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Mayor De Blasio Drops NYC’s Appeal Of Ruling Ordering Changes To Stop & Frisk

Police Unions Object To Idea Of Officers Possibly Being Required To Wear Cameras
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NEW YORK (CBSNewYork/AP) — New York City Mayor Bill de Blasio’s administration filed court papers Thursday seeking to drop an appeal of a judge’s decision ordering major reforms to the police department’s stop-and-frisk policy.

The papers filed in the 2nd U.S. Circuit Court of Appeals in Manhattan said the city was seeking to return the case to a lower court for 45 days “for the purpose of exploring a full resolution.”

De Blasio said the city has agreed to the appointment of a monitor for three years to oversee the creation of reforms aimed at ending discrimination. The monitor will oversee a process in which those communities most affected by the stop-and-frisk tactics will provide input on the reforms.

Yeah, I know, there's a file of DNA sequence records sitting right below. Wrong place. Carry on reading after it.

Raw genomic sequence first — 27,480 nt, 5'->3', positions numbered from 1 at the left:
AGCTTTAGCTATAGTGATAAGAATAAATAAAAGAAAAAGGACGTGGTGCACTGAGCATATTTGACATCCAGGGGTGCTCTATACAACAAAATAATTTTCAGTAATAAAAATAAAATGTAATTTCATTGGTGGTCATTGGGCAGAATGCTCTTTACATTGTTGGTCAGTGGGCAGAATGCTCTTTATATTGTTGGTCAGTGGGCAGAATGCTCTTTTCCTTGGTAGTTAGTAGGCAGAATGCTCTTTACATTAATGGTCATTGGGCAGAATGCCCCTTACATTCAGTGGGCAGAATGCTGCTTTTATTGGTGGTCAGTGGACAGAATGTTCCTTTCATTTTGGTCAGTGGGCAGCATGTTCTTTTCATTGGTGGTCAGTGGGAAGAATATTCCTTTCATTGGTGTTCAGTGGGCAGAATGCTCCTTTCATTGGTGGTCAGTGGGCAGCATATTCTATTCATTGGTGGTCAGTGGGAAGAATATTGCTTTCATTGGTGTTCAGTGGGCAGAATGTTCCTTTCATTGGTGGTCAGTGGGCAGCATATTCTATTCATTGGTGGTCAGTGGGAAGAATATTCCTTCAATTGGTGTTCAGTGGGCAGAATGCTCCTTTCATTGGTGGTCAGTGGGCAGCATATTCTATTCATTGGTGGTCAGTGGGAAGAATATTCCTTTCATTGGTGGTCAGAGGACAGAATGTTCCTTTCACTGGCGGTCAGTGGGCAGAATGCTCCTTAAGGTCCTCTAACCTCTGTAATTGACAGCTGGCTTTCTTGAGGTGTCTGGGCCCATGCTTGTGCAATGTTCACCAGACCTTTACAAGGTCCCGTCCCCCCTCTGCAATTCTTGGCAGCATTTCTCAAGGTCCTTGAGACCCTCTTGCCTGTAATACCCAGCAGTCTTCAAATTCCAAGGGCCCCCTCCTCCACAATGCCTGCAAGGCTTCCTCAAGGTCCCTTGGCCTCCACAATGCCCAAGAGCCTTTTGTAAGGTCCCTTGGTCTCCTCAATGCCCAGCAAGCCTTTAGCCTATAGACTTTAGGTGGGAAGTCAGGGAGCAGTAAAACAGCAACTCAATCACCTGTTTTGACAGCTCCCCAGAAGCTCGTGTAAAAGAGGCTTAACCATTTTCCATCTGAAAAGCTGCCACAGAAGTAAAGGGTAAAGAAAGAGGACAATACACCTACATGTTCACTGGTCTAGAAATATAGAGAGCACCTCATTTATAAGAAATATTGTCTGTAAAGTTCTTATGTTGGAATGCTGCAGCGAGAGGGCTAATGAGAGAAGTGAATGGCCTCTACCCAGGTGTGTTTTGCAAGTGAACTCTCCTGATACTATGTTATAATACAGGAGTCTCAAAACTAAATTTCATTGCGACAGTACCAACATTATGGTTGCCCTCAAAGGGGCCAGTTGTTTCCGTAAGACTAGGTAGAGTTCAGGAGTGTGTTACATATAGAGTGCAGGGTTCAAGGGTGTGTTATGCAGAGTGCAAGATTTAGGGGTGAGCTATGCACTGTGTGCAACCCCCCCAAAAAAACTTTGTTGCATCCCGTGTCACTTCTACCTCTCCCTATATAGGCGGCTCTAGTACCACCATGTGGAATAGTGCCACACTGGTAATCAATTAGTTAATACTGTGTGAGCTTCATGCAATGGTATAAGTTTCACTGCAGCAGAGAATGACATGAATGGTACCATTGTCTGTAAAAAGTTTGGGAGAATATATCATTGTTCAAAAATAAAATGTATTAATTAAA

The mayor said the move is a major step in resolving a years-long battle over the policy.

“We are doing it through a collective commitment to fix the fundamental problems that enabled stop-and-frisk to grow out of control and violate the rights of innocent New Yorkers,” de Blasio said.

A judge ruled last year that the New York Police Department had discriminated against blacks and Hispanics with how it went about stopping, questioning and sometimes frisking people on the street. The judge ordered major reforms to the department’s implementation of the policy.

Then-Mayor Michael Bloomberg appealed the decision. But de Blasio, who took office at the beginning of the year, is now seeking to drop the appeal.

Bloomberg was a staunch advocate of the policy. Stops had soared to more than 5 million over the past decade, mostly of black and Hispanic men. About 10 percent of the stops resulted in arrests or summonses, and weapons were found about 2 percent of the time.